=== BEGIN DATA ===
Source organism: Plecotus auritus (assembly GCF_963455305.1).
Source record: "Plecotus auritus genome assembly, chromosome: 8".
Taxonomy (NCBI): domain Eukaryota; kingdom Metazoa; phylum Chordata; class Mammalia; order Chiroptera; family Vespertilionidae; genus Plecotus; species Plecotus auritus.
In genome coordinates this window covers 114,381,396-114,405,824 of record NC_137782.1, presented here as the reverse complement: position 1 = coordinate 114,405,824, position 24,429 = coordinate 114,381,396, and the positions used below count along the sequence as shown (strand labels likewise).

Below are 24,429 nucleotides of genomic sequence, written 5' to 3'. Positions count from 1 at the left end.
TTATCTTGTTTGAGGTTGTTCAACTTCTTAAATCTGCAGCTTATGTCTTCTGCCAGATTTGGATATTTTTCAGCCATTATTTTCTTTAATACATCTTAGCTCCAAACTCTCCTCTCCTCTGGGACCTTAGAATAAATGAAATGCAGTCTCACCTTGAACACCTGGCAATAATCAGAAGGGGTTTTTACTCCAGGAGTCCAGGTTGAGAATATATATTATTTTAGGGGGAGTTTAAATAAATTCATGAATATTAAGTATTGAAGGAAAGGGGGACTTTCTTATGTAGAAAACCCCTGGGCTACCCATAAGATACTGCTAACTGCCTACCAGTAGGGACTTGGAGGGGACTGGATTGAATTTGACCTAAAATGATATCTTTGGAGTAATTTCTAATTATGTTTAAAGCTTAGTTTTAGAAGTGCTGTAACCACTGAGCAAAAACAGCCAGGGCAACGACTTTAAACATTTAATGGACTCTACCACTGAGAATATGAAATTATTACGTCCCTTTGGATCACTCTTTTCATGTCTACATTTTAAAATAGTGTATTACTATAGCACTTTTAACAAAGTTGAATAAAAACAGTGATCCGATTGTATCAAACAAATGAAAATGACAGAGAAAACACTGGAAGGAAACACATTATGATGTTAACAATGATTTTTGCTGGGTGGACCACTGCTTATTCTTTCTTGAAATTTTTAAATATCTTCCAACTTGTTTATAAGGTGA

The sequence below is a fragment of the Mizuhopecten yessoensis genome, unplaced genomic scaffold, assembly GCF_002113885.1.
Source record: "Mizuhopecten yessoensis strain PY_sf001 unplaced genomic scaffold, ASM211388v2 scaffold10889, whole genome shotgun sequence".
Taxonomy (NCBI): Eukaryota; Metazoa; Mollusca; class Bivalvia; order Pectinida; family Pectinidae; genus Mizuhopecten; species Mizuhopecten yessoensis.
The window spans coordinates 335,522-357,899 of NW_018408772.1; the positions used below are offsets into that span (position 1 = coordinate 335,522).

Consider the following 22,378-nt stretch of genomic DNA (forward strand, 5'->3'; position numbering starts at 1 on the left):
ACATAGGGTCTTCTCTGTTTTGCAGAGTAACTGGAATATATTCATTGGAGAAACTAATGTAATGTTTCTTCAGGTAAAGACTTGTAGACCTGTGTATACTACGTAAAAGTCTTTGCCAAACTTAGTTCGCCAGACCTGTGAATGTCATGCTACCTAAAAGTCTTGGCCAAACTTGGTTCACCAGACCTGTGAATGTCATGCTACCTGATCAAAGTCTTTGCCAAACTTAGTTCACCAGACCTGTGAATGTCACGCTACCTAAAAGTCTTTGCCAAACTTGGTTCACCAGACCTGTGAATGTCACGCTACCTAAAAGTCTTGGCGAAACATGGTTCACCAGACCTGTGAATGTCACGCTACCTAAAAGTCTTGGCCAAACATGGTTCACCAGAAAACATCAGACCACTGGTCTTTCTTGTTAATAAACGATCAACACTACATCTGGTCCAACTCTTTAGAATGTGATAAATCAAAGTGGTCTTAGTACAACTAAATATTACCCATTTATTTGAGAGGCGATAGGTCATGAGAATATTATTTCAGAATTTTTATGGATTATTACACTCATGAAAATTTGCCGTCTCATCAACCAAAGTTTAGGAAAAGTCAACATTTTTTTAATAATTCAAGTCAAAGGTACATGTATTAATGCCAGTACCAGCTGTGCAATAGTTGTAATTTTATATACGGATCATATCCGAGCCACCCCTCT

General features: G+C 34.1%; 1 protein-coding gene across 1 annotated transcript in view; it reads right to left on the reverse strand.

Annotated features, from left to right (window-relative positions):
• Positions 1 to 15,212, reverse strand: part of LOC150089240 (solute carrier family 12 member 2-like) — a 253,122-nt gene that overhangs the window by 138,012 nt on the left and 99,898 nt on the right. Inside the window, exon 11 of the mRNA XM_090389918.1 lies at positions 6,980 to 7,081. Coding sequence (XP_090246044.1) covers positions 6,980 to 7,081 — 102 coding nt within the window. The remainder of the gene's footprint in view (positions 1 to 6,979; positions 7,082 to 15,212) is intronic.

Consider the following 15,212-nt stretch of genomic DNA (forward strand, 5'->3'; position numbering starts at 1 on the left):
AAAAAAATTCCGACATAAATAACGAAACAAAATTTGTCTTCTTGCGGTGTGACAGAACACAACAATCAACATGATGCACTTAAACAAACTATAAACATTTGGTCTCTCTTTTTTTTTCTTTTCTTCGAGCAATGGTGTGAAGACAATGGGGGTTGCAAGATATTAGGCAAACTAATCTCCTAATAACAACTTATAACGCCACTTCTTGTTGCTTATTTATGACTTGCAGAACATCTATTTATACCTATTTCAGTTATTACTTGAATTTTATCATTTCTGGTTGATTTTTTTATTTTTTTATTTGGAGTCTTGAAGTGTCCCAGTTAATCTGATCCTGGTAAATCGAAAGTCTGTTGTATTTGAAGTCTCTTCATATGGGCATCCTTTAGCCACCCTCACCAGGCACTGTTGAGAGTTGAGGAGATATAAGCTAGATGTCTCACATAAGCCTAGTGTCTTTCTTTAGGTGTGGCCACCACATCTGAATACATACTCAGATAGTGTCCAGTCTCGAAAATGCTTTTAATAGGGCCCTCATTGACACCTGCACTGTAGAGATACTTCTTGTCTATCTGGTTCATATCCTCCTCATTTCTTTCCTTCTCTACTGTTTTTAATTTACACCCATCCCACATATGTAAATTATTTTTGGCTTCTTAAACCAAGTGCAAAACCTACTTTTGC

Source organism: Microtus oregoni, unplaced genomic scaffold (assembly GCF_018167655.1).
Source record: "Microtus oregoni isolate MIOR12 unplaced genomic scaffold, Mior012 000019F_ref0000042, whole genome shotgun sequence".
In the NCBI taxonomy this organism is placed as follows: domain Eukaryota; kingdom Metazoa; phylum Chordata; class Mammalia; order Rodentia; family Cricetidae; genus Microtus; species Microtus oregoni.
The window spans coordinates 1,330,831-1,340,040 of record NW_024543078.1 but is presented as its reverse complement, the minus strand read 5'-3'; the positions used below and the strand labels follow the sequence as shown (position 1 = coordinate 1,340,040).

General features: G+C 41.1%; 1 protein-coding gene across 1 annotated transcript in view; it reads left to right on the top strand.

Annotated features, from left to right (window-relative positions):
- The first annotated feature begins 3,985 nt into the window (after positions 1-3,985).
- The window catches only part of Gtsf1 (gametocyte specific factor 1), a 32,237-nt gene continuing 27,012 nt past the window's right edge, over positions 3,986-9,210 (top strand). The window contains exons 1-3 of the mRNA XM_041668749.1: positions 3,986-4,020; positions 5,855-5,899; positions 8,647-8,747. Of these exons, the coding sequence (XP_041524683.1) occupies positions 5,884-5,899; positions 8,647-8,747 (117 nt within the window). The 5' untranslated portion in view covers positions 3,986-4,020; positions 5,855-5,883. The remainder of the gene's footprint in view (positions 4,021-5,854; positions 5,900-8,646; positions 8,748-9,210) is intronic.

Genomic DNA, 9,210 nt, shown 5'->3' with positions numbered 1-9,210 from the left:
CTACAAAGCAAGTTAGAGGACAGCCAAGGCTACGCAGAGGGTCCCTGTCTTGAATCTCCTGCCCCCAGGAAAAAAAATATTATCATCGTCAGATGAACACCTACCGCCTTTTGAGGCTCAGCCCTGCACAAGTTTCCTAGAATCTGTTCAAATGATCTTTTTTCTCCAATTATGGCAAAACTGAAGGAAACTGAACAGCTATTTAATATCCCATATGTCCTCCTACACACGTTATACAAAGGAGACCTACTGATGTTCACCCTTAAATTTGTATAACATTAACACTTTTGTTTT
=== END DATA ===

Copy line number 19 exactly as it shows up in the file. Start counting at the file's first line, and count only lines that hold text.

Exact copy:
Source record: "Microtus oregoni isolate MIOR12 unplaced genomic scaffold, Mior012 000019F_ref0000042, whole genome shotgun sequence".